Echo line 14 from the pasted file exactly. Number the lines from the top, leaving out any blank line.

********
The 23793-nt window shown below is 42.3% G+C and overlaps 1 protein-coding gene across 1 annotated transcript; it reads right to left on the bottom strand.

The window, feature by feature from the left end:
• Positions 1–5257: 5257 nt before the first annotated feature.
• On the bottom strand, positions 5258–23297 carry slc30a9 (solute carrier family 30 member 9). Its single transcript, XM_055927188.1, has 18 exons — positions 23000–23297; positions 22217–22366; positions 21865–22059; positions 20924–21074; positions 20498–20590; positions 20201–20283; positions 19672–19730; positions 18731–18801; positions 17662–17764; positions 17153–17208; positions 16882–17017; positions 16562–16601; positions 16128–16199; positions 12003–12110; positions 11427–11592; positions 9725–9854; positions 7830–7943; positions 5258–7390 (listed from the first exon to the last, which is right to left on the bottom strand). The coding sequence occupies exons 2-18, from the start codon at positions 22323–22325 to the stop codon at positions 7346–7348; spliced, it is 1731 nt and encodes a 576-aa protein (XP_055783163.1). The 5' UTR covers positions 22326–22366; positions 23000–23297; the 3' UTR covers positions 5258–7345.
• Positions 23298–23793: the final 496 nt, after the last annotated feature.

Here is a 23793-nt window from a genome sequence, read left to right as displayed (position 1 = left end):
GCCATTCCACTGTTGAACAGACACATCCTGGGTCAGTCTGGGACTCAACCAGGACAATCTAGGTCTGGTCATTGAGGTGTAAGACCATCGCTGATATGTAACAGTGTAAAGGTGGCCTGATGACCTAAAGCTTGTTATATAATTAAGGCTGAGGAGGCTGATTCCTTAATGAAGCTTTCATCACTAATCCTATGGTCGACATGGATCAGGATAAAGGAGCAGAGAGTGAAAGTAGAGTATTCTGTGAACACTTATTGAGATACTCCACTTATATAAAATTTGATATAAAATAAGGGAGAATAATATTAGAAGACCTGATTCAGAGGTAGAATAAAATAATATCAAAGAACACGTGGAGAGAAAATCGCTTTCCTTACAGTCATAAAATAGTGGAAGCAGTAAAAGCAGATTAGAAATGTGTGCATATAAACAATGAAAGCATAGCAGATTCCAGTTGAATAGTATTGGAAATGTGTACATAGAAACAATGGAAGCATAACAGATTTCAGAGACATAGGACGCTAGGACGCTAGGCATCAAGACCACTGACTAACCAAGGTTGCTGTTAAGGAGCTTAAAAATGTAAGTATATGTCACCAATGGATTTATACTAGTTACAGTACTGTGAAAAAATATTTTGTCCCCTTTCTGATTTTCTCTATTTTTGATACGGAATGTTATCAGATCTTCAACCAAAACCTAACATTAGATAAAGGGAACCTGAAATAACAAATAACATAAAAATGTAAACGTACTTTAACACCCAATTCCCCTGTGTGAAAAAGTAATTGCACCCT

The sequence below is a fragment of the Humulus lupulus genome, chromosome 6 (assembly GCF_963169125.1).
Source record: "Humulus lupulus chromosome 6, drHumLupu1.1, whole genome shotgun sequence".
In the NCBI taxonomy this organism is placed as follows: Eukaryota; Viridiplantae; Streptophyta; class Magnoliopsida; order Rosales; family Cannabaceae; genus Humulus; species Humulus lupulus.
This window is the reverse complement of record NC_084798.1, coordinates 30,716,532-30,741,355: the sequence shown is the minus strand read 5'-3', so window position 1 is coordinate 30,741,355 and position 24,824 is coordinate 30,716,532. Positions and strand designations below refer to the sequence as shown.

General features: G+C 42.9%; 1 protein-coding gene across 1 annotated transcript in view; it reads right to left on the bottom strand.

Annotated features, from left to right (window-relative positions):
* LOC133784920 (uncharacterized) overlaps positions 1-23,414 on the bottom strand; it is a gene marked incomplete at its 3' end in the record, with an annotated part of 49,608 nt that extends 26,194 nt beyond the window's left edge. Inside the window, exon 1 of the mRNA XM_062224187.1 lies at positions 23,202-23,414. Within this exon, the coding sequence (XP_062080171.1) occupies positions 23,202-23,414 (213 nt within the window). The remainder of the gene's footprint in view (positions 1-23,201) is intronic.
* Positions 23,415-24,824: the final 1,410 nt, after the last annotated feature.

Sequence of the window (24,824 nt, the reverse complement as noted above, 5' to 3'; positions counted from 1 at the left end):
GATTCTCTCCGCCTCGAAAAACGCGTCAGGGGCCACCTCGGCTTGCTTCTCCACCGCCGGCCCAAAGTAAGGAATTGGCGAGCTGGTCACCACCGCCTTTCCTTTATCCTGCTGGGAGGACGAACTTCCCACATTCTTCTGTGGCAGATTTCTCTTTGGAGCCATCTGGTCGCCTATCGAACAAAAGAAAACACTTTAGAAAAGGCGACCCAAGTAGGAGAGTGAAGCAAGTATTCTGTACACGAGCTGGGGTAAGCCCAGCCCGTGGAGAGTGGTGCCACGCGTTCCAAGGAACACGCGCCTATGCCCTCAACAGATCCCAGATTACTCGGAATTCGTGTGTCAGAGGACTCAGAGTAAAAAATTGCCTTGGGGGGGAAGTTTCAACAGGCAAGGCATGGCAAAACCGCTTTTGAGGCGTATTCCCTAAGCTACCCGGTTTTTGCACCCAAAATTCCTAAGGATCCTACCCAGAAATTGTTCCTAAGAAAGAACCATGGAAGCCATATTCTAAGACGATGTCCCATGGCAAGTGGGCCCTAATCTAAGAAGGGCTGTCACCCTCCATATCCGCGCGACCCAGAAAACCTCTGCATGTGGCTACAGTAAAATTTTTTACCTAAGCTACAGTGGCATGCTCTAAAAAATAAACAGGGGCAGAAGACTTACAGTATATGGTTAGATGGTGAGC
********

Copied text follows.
* LOC133784920 (uncharacterized) overlaps positions 1-23,414 on the bottom strand; it is a gene marked incomplete at its 3' end in the record, with an annotated part of 49,608 nt that extends 26,194 nt beyond the window's left edge. Inside the window, exon 1 of the mRNA XM_062224187.1 lies at positions 23,202-23,414. Within this exon, the coding sequence (XP_062080171.1) occupies positions 23,202-23,414 (213 nt within the window). The remainder of the gene's footprint in view (positions 1-23,201) is intronic.